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Chapter 2

GCM 230 Chapter Notes - Chapter 2: Gill Sans, Cap Height, Wayfinding

Graphic Communications
Course Code
GCM 230
Gillian Mothersill

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GCM 230
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Display typefaces entice readers into text copy, creates a mood/feeling and
announces important information
Point size does not equal x-height
o Point size: a measure of overall height, from the tallest character
above the baseline to the longest descender beneath the baseline
Even if two typefaces look similar, they may have very different x-heights
o Ex: Gill Sans has a smaller x-height than Avant Garde
Large x-heights generally make a typeface more visible at any given size
Text typefaces that uses large x-heights do so in an attempt to increase
legibility and readability
Hoeer, igger does’t alas ea etter
o As x-height increases, the length of the ascenders and descenders
decreases (reduced legibility)
o Typefaces with larger x-heights take up more space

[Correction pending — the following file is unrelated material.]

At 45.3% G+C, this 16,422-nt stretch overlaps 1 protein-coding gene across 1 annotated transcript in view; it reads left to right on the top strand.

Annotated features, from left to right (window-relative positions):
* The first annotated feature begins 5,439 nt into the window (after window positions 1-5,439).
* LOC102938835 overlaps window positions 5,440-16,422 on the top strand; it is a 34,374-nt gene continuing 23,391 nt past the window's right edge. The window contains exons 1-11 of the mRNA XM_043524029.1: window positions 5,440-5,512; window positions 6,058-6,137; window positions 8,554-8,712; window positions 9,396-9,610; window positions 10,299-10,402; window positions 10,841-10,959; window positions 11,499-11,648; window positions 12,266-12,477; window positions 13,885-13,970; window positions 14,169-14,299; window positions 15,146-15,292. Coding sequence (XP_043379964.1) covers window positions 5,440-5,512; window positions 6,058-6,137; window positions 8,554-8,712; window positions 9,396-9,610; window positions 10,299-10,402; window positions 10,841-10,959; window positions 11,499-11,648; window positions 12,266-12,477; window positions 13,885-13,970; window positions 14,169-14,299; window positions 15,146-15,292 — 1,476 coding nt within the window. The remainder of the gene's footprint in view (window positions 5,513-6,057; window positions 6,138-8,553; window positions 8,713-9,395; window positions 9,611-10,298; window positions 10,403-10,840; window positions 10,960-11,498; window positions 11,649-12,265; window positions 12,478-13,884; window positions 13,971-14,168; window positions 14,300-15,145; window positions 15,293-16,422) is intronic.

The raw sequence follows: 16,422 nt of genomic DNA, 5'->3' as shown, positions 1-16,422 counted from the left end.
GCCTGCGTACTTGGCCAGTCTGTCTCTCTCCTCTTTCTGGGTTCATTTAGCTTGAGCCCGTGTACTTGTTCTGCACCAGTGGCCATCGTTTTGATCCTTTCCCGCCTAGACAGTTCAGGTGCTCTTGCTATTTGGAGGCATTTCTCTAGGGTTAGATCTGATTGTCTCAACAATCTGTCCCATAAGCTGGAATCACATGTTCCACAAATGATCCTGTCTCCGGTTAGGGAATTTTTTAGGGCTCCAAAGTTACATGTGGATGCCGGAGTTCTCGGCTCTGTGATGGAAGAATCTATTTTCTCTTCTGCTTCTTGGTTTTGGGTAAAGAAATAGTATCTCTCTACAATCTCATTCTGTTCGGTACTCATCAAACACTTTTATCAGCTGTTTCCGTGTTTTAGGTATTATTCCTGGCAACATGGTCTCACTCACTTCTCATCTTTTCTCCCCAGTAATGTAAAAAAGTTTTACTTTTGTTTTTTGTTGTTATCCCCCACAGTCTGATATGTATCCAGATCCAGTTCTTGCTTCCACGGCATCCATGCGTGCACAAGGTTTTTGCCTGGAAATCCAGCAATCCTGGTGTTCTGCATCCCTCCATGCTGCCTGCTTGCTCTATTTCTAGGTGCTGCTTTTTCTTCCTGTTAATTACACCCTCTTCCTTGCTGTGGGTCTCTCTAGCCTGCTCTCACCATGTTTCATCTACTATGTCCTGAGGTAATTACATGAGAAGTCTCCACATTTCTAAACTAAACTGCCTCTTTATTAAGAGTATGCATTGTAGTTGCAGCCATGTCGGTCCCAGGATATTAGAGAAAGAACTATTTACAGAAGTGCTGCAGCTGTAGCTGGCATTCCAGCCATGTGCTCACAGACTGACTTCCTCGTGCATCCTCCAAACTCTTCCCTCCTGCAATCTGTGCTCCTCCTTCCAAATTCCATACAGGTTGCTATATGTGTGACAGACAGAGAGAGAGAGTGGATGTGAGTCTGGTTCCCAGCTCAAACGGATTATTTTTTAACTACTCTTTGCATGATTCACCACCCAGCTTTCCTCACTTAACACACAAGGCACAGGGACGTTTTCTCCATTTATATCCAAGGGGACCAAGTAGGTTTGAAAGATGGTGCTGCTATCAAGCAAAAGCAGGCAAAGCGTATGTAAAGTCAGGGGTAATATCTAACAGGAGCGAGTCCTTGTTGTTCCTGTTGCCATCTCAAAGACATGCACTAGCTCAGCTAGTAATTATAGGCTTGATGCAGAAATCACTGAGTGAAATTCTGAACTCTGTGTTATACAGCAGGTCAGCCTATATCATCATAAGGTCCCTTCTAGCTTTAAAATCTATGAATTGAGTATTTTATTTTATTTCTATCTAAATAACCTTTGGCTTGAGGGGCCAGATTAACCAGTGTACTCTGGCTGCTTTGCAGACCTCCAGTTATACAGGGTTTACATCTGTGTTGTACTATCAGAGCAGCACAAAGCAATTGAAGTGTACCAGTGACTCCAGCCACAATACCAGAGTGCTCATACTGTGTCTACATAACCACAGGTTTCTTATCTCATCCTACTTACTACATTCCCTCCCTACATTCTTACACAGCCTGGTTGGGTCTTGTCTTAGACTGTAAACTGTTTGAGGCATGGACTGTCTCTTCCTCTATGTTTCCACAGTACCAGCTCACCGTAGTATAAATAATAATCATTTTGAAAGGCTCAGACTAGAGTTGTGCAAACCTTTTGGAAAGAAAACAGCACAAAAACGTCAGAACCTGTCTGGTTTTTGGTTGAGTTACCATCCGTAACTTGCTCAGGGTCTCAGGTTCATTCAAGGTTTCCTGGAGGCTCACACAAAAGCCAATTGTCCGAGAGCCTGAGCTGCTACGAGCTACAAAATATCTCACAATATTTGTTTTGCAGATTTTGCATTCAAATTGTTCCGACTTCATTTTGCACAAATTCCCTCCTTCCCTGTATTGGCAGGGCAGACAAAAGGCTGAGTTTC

o Smaller x-heights create an illusion of more white space
To choose typefaces with the right x-height, we should consider the
audience, reading environment, and the typographic application
When setting Bernhard Modern and Adobe Garamond at the same cap-
height, we see that Adobe Garamond is more legible
o This does not mean that a larger x-height increases legibility
o Here, we are only comparing based on the same cap heigh
o Bernhard Modern might not be less legible, but just set too small
o If both typefaces are set at the same x-height, these differences in
legibility might disappear, except that Bernhard Modern will need
more vertical space to achieve the same legibility as Adobe
If there are two horizontal strokes (o z, b, p, q), and increased x-height will
not mean a significant improvement in legibility
If there are three horizontal strokes, and increased x-height opens the
counters and apertures, therefore increasing legibility
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